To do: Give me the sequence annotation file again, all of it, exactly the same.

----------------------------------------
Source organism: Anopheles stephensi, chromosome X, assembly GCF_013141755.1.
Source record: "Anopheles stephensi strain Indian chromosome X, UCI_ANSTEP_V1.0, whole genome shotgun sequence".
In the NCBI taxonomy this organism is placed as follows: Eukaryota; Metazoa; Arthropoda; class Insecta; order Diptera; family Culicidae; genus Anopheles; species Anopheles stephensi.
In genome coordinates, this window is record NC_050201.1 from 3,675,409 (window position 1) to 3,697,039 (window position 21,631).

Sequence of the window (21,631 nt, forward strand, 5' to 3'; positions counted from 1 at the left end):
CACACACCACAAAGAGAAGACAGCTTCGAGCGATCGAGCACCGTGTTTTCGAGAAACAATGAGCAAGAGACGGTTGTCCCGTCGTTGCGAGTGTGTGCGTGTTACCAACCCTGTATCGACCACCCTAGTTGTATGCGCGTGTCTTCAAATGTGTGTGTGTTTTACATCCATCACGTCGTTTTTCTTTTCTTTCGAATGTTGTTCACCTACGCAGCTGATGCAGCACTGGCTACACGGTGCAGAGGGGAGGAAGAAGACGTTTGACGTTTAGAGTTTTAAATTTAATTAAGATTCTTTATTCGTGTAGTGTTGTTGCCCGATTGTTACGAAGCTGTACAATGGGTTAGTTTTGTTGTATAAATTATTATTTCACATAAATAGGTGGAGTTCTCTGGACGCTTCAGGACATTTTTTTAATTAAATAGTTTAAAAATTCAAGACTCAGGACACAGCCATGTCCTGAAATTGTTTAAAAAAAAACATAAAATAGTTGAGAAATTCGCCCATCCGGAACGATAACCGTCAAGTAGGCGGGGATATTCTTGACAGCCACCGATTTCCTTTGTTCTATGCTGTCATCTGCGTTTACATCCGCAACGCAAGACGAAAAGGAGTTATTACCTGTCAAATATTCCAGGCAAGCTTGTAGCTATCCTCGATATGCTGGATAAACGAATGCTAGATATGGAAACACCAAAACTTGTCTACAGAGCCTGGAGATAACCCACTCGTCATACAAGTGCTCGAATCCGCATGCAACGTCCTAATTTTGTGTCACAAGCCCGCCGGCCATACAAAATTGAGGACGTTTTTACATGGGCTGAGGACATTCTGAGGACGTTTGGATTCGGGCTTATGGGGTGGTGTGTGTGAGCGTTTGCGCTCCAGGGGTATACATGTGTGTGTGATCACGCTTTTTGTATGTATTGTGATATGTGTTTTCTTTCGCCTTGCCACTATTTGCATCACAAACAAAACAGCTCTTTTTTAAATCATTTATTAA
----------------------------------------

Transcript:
Source organism: Anopheles stephensi, chromosome X, assembly GCF_013141755.1.
Source record: "Anopheles stephensi strain Indian chromosome X, UCI_ANSTEP_V1.0, whole genome shotgun sequence".
In the NCBI taxonomy this organism is placed as follows: Eukaryota; Metazoa; Arthropoda; class Insecta; order Diptera; family Culicidae; genus Anopheles; species Anopheles stephensi.
In genome coordinates, this window is record NC_050201.1 from 3,675,409 (window position 1) to 3,697,039 (window position 21,631).

Sequence of the window (21,631 nt, forward strand, 5' to 3'; positions counted from 1 at the left end):
CACACACCACAAAGAGAAGACAGCTTCGAGCGATCGAGCACCGTGTTTTCGAGAAACAATGAGCAAGAGACGGTTGTCCCGTCGTTGCGAGTGTGTGCGTGTTACCAACCCTGTATCGACCACCCTAGTTGTATGCGCGTGTCTTCAAATGTGTGTGTGTTTTACATCCATCACGTCGTTTTTCTTTTCTTTCGAATGTTGTTCACCTACGCAGCTGATGCAGCACTGGCTACACGGTGCAGAGGGGAGGAAGAAGACGTTTGACGTTTAGAGTTTTAAATTTAATTAAGATTCTTTATTCGTGTAGTGTTGTTGCCCGATTGTTACGAAGCTGTACAATGGGTTAGTTTTGTTGTATAAATTATTATTTCACATAAATAGGTGGAGTTCTCTGGACGCTTCAGGACATTTTTTTAATTAAATAGTTTAAAAATTCAAGACTCAGGACACAGCCATGTCCTGAAATTGTTTAAAAAAAAACATAAAATAGTTGAGAAATTCGCCCATCCGGAACGATAACCGTCAAGTAGGCGGGGATATTCTTGACAGCCACCGATTTCCTTTGTTCTATGCTGTCATCTGCGTTTACATCCGCAACGCAAGACGAAAAGGAGTTATTACCTGTCAAATATTCCAGGCAAGCTTGTAGCTATCCTCGATATGCTGGATAAACGAATGCTAGATATGGAAACACCAAAACTTGTCTACAGAGCCTGGAGATAACCCACTCGTCATACAAGTGCTCGAATCCGCATGCAACGTCCTAATTTTGTGTCACAAGCCCGCCGGCCATACAAAATTGAGGACGTTTTTACATGGGCTGAGGACATTCTGAGGACGTTTGGATTCGGGCTTATGGGGTGGTGTGTGTGAGCGTTTGCGCTCCAGGGGTATACATGTGTGTGTGATCACGCTTTTTGTATGTATTGTGATATGTGTTTTCTTTCGCCTTGCCACTATTTGCATCACAAACAAAACAGCTCTTTTTTAAATCATTTATTAA